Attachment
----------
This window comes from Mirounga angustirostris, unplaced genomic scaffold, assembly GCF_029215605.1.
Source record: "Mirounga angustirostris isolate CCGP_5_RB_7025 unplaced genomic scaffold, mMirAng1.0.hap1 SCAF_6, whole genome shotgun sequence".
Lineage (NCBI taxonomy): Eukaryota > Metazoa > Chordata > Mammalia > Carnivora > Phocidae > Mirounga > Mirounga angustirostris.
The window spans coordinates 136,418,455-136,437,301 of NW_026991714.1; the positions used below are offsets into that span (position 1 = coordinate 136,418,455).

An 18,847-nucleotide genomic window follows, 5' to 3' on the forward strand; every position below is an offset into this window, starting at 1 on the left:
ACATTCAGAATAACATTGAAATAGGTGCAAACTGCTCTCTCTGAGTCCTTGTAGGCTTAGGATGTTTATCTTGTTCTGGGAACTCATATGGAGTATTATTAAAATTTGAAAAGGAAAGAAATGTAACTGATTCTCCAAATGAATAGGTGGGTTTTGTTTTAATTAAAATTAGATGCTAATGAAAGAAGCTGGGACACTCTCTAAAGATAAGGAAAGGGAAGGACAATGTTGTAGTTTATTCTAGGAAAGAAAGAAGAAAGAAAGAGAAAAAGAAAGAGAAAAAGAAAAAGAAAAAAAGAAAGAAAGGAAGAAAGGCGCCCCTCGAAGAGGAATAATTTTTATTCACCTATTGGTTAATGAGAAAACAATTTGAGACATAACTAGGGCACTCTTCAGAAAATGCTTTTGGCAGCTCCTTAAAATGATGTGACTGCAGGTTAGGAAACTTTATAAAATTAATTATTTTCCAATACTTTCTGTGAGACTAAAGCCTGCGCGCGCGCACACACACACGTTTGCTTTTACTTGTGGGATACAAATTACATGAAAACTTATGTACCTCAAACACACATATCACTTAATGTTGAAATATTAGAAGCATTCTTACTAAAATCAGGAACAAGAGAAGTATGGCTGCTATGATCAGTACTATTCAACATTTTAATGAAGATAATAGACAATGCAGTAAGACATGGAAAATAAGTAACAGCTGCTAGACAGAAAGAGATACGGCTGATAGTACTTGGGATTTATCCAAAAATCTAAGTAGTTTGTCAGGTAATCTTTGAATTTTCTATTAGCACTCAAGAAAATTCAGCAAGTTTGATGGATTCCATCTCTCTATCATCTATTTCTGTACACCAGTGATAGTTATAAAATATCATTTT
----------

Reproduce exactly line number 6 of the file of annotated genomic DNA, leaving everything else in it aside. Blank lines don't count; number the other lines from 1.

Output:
ACATTCAGAATAACATTGAAATAGGTGCAAACTGCTCTCTCTGAGTCCTTGTAGGCTTAGGATGTTTATCTTGTTCTGGGAACTCATATGGAGTATTATTAAAATTTGAAAAGGAAAGAAATGTAACTGATTCTCCAAATGAATAGGTGGGTTTTGTTTTAATTAAAATTAGATGCTAATGAAAGAAGCTGGGACACTCTCTAAAGATAAGGAAAGGGAAGGACAATGTTGTAGTTTATTCTAGGAAAGAAAGAAGAAAGAAAGAGAAAAAGAAAGAGAAAAAGAAAAAGAAAAAAAGAAAGAAAGGAAGAAAGGCGCCCCTCGAAGAGGAATAATTTTTATTCACCTATTGGTTAATGAGAAAACAATTTGAGACATAACTAGGGCACTCTTCAGAAAATGCTTTTGGCAGCTCCTTAAAATGATGTGACTGCAGGTTAGGAAACTTTATAAAATTAATTATTTTCCAATACTTTCTGTGAGACTAAAGCCTGCGCGCGCGCACACACACACGTTTGCTTTTACTTGTGGGATACAAATTACATGAAAACTTATGTACCTCAAACACACATATCACTTAATGTTGAAATATTAGAAGCATTCTTACTAAAATCAGGAACAAGAGAAGTATGGCTGCTATGATCAGTACTATTCAACATTTTAATGAAGATAATAGACAATGCAGTAAGACATGGAAAATAAGTAACAGCTGCTAGACAGAAAGAGATACGGCTGATAGTACTTGGGATTTATCCAAAAATCTAAGTAGTTTGTCAGGTAATCTTTGAATTTTCTATTAGCACTCAAGAAAATTCAGCAAGTTTGATGGATTCCATCTCTCTATCATCTATTTCTGTACACCAGTGATAGTTATAAAATATCATTTT